Probably these people use a definition of theism that says that a god has to be an ontologically basic entity in an absolute sense, not just relative to our universe. If our simulators are complex entities that have evolved naturally in their physical universe (or are simulated in turn by a higher level) then they don't count as gods by this definition.

god has to be an ontologically basic entity

Also, the general definition of God includes omniscience and omnipotence, but a simulator-god may not be either, e.g. due to limited computing resources they couldn't simulate an arbitrarily large number of unique humans.

Hmm, that is a distinction that is pretty clear cut. However most people who believe in god believe that all people have ontologically basic souls. Therefore, since they think ontologically basic is nothing particularly special, I do not think that they would consider that a particularly important part of the definition of a god.

If you read the survey questions God get's defined as an ontologically basic entity for the sake of the survey.

Oh. I was looking at the excel data and missed that. Oops. Maybe this means a lot more people agree with me than I thought.

They might think that being ontologically basic is a necessary condition for being a god, but not a sufficient condition. Then simulators are not gods, but souls are not gods either because they do not satisfy other possible necessary conditions: e,g, having created the universe, or being omnipotent, omniscient and omnibenevolent (or at least being much more powerful, knowing and good than a human), etc.

Or perhaps, they believe being ontologically basic is necessary and sufficient for being a god, but interpret this not just as not being composed of material parts, but in the stronger sense of not being dependent on anything else for existing (which souls do not satisfy because they are created by God, and simulators don't because they have evolved or have been simulated in turn). (ETA: this last possibility probably applies to some theists but not the atheists you are talking about.)

What is your response to the argument I gave below?

I feel like there are two independent questions:

1) Does there exist a creator with a mind?

2) Are minds ontologically basic?

I think that accurately factors beliefs into 2 different questions, since there are (I think) very few people who believe that god has an an ontologically basic mind yet we do not.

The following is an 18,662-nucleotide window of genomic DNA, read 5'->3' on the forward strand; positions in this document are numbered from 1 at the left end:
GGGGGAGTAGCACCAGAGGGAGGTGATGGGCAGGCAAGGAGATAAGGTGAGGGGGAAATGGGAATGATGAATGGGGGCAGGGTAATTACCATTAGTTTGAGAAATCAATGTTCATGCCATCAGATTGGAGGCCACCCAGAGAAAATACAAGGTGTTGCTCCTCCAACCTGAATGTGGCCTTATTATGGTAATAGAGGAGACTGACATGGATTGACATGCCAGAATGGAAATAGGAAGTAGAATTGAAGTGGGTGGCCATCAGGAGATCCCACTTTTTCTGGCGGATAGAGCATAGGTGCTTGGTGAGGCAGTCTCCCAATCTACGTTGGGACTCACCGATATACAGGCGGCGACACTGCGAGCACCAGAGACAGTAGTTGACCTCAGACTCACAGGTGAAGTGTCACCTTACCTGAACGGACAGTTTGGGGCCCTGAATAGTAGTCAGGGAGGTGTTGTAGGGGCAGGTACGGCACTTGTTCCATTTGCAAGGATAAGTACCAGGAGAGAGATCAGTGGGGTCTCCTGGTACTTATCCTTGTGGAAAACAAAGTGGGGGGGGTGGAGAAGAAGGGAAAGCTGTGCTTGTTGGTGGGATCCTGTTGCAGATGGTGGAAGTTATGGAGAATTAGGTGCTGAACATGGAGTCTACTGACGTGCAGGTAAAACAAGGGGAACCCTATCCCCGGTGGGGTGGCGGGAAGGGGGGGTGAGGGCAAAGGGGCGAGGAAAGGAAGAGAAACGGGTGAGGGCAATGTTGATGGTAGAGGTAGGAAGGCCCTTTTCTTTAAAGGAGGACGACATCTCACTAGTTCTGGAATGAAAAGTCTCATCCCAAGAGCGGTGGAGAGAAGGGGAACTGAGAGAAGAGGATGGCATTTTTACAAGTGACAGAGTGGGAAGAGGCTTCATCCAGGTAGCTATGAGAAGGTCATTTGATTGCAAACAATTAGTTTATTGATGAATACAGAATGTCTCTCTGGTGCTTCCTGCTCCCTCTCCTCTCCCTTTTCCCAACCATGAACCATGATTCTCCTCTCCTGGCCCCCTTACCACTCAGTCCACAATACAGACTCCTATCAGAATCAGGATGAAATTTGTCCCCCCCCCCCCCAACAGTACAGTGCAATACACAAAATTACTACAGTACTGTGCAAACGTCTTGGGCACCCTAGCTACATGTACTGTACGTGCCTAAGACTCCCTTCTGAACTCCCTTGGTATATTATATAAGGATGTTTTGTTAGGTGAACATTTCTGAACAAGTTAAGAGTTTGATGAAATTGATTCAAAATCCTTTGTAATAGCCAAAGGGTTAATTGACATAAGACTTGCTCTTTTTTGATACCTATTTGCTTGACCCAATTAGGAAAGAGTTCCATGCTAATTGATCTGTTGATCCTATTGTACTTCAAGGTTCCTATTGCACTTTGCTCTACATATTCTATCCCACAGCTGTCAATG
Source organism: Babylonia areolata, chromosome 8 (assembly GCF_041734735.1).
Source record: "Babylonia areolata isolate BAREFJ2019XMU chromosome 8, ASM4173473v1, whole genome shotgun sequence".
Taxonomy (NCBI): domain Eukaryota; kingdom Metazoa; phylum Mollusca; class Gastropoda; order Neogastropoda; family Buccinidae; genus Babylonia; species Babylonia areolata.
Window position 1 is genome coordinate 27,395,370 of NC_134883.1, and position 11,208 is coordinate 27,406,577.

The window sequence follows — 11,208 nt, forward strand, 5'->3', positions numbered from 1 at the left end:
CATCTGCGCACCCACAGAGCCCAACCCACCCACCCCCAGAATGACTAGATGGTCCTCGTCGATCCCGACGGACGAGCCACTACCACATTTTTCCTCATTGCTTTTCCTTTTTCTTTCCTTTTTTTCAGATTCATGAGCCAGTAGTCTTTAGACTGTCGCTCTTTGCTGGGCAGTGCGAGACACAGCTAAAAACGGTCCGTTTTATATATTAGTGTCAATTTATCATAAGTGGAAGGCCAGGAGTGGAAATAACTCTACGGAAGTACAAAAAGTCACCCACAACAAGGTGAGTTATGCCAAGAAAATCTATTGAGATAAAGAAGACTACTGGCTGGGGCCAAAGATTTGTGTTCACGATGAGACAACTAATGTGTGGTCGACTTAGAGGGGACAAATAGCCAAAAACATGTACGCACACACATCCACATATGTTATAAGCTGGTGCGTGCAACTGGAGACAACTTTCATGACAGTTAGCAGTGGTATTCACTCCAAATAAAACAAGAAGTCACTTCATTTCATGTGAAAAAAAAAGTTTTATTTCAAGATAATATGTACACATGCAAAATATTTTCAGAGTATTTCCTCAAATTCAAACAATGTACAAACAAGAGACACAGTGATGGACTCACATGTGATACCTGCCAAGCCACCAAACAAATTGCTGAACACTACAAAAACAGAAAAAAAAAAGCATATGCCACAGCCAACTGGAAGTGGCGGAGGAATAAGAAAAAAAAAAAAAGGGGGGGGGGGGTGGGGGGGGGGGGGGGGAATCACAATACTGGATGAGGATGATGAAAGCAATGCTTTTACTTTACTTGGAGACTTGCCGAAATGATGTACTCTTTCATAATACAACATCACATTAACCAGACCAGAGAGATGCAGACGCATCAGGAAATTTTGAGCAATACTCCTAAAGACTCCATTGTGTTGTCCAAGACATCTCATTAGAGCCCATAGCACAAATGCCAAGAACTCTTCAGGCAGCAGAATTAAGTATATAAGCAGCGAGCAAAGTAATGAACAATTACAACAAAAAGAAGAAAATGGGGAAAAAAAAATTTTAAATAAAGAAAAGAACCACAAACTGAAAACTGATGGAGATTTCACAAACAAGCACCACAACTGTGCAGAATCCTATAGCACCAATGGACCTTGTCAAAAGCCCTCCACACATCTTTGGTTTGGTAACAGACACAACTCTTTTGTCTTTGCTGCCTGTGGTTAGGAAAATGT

I do not think it is justified to combine these questions together, since there are people who say yes to 1 but not 2, and many many people who say yes to 2 but not 1.

They are indeed logically distinct questions. However, up to a few years ago all or almost all people who said yes to 1 also said yes to 2. The word "theism" was coined with these people in mind and is strongly associated with yes to 2 and with the rest of the religious memeset.

Thus, it is not surprising that many people who only accept (or find likely) 1 but not 2 would reject this label for fear of false associations. Since people accepting both 1 and 2 (religionists) tend to differ philosophically very much in other things from those accepting 1 but not 2 (simulationists), it seems better to use a new technical term (e.g. "creatorism") for plain yes to 1, instead of using a historical term like "theism" that obscures this difference.

Yes. I disagree with them.

(Eliminating the supernatural aspect explains the human mind, and explains away God.)

Disagree with simulatarians about whether or not we are simulated?

Disagree with theists that people have ontologically basic souls; further disagree with the claim that the 'ontologically basic' / 'supernatural' aspect of a god is unimportant to its definition.

(What theists think is not relevant to a question about the beliefs of people who not self-identify as theists.)

I feel like there are two independent questions:

1) Does there exist a creator with a mind?